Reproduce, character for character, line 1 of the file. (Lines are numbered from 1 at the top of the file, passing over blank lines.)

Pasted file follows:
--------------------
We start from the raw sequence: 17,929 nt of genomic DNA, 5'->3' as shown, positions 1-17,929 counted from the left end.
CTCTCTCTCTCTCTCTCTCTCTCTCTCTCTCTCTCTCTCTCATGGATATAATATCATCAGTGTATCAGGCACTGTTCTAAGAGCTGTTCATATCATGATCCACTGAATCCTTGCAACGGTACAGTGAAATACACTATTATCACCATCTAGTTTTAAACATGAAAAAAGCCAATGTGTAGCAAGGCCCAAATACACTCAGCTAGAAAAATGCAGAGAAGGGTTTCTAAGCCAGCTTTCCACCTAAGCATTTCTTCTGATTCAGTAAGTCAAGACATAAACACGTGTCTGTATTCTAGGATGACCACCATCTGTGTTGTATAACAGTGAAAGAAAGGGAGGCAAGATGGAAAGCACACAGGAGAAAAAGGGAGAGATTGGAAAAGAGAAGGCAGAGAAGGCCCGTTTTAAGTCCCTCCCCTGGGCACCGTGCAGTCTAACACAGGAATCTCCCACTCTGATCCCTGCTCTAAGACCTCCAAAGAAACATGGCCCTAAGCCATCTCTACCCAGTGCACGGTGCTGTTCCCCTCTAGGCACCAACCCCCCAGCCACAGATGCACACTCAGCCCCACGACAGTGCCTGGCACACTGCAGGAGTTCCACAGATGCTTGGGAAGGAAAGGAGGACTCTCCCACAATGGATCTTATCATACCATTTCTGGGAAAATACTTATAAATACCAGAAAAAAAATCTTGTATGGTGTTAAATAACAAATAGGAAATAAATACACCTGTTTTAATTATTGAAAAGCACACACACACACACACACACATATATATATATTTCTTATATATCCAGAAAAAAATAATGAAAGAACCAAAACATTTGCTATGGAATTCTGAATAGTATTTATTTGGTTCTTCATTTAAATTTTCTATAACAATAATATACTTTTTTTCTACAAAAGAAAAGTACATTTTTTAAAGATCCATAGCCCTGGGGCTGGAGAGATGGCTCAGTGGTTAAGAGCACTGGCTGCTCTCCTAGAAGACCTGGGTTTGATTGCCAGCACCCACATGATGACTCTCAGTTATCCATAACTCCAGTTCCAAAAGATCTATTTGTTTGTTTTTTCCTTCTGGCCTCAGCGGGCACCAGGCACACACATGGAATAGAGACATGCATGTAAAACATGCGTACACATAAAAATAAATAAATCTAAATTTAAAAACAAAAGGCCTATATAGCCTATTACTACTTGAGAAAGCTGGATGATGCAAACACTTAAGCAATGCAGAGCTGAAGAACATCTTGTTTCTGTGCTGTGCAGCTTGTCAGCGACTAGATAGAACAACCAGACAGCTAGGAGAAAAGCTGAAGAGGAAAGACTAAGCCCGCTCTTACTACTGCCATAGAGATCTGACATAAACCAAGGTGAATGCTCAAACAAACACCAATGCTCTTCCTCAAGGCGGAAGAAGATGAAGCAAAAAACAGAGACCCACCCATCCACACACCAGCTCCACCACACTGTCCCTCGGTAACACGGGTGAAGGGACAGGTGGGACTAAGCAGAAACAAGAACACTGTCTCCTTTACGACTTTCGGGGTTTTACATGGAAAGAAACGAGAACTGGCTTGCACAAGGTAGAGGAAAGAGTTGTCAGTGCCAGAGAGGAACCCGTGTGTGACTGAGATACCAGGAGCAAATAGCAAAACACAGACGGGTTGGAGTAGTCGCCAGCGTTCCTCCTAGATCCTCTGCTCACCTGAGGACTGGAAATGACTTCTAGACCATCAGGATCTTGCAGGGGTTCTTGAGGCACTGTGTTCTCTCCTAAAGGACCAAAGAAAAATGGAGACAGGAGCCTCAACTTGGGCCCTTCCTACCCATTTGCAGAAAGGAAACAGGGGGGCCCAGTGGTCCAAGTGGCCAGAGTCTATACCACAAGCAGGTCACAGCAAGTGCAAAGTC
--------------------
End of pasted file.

We start from the raw sequence: 17,929 nt of genomic DNA, 5'->3' as shown, positions 1-17,929 counted from the left end.